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Xi Chu - Associate Professor

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Office Location: Chem 006A

Office Telephone: 406-243-4407

E-mail: xi.chu@mso.umt.edu

Description:

Xi Chu joined the UM chemistry faculty in 2005 as an assistant professor. She did her graduate study in the theoretical chemistry group of the University of Kansas and received her Ph.D. degree in 2001. Xi carried on postdoctoral research at the institute of theoretical atomic, molecular, and optical physics (ITAMP) in Harvard Smithsonian Center for Astrophysics. Xi Chu is a theoretical and computational quantum chemist.

Research Interests:

Our research is directed towards understanding the electronic structure, geometry, and dynamics of molecules of technological or fundamental interests. Ab initio or semi-empirical quantum mechanics and numerical approaches are developed to obtain desired results.

Ultra-fast intense laser fields In intense laser fields, many-electron systems produce striking nonlinear phenomena that can be employed for new technologies to detect and to shape electronic structures, and to control electronic or nuclear motions. Nonlinear responses also play an increasing role in creating new laser sources, controlling other fields, and performing logical operations.

It takes a detailed knowledge of the electronic structure of the ground state, highly excited states, the continuum, and the electron dynamics to fully understand strong field processes. Time-dependent density functional theory (TDDFT) is a reformulation of time-dependent quantum mechanics, so that computation is feasible for complex systems. Using TDDFT we look at the following processes:

Dispersion interactions We determine long-range interactions between complex atomic pairs, which provide an assessment of the likelihood that specific atoms can be cooled in magnetic traps. Trapped and cooled atoms may form Bose-Einstein condensates, new sources of quantum systems, in which atom waves are manipulated much like light waves.

We are also interested in the non-bonding interactions between molecules and nano-structures, which may be employed in the application of molecular carrier or molecular transportation.

Macroscopic quantum devices Superconducting electronics have a wide range of commercial and medical applications. The radio-frequency superconducting quantum interference device (SQUID) and the Josephson tunnel junction (JTJ) can be used as quantum bits (qubits). This design offers devices with little dissipation, ultrasensitive magnetometers and electrometers for state readout, large-scale-integration, and a family of classical electronics that could be used for quantum qubit control. We model the quantum structure and dynamics of superconducting qubits and the time evolution of unstable two-level quantum systems, which provides theoretical insight on and numerical predictions of coherent temporal oscillations of excited state populations and phase decoherence time.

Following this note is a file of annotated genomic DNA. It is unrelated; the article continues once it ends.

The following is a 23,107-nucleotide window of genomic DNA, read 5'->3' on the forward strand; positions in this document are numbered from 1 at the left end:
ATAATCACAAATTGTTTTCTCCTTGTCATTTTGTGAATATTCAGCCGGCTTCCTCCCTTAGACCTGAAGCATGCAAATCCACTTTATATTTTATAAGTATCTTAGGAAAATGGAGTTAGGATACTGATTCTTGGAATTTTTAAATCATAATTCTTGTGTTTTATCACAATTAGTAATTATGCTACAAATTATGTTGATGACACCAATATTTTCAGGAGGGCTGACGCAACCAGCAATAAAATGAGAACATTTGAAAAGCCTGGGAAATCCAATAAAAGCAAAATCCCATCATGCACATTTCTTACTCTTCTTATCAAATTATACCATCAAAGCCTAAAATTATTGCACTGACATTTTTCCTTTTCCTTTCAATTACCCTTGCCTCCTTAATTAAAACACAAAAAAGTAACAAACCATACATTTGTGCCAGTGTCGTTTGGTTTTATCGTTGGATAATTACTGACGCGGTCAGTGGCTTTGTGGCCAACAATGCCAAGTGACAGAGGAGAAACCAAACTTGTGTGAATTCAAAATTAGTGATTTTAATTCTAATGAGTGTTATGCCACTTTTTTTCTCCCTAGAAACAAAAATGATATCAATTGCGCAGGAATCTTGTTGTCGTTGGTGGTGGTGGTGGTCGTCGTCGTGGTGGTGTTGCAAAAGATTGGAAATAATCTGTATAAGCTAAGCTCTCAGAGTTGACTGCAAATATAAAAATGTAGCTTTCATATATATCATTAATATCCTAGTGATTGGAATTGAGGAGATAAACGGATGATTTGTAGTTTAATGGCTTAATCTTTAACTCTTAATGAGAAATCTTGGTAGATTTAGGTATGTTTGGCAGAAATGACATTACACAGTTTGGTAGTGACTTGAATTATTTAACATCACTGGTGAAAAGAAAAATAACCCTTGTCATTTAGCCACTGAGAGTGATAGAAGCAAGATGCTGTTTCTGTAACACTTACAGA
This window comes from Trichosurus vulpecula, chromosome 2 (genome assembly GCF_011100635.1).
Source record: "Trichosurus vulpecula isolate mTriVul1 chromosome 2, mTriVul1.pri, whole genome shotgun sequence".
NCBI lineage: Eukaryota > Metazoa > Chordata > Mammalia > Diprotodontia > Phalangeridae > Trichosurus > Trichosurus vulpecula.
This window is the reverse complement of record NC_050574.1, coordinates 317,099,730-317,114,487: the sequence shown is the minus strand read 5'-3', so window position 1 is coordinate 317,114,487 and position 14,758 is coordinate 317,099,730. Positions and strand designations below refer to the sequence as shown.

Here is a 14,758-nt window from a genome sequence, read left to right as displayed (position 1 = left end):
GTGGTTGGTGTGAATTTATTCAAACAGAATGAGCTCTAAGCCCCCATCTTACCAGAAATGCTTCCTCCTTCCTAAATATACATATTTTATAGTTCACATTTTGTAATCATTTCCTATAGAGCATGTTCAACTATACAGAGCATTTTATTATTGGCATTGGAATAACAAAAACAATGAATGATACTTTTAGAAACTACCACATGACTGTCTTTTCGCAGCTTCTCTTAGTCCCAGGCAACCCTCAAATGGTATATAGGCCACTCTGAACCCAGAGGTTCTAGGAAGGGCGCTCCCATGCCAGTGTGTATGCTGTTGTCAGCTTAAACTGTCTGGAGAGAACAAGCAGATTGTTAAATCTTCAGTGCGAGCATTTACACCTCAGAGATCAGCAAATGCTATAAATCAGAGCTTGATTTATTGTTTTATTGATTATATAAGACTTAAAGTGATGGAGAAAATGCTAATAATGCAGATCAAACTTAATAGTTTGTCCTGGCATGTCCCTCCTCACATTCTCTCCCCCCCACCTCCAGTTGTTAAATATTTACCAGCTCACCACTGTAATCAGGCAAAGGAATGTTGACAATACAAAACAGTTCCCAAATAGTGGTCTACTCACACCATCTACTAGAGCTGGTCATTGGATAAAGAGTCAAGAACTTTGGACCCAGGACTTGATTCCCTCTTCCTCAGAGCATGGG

TDDFT/MM approach for the study of photoreactions of macromolecules Theoretical study of these reactions can assist the synthesis of photoactive materials and improve the selectivity of laser chemical reactions. The numerical simulation of these reactions is essential in interpreting experiments, predicting and visualizing pathways, and simulating extreme conditions.

Courses:

Chmy573
 

Selected Publications:


Time-dependent density-functional-theory calculation of high-order-harmonic generation of H2, Xi Chu and Gerrit Groenenboom, Phys. Rev. A 85, 053402 (2012).


Role of multiphoton excitation and two-electron effects in high harmonic generation of H2: A TDDFT calculation, Xi Chu and Patric J Memoli, Chem. Phys.  391, 83 (2011).


Comparison of the strong-field ionization of N2 and F2: A time-dependent Comparison of the strong-field ionization of N2 and F2: A time-dependent density-functional-theory study, Xi Chu and Melissa McIntyre, Phys. Rev. A 83, 013409 (2011).

Time-dependent density-functional-theory calculation of strong-field ionization rates of H2 Xi Chu, Phys. Rev. A 82, 023407 (2010).

Molecular orientation dependent AC Stark effect and its impact on multiphoton processes , Xi Chu, Phys. Rev. A 78, 043408 (2008).

Predicting Thermodynamic Properties with a Novel Semiempirical Topological Descriptor and Path Numbers
Congyi Zhou, Xi Chu, and Changming Nie,  J. Phys. Chem. B 111, 10174 (2007).

Spectroscopic and Computational Studies of a Ru(II) Terpyridine Complex: The Importance of Weak Intermolecular Forces to Photophysical Properties , Claudio Garino, Roberto Gobetto, Carlo Nervi, Luca Salassa, Edward Rosenberg, J. B. Alexander Ross, Xi Chu, Kenneth I. Hardcastle, and Cristiana Sabatini, Inorg. Chem. 46, 8752 (2007).

Dynamic polarizabilities of rare-earth-metal atoms and dispersion coefficients for their interaction with helium atoms X. Chu, A. Dalgarno, and G. C. Groenenboom,Phys. Rev. A 75, 032723 (2007).

Electronic anisotropy between open shell atoms in first and second order perturbation theory G. C. Groenenboom, X. Chu, and R. V. Krems J. Phys. Chem 126, 264306 (2007).

"Polarizabilities of Sc and Ti atoms and dispersion coefficients for their interaction with helium atoms" X. Chu, A. Dalgarno, and G. C. Groenenboom, Phys. Rev. A72, 032703 (2005).

Chu XDalgarno A
Polarizabilities of ^3P atoms and van der Waals coefficients for their interaction with helium atoms 
ADVANCES IN ATOMIC, MOLECULAR AND OPTICAL PHYSICS, VOL. 51: No. 83-89 2005 

Publications:

For a complete list of publications, please go to

Xi Chu's publication page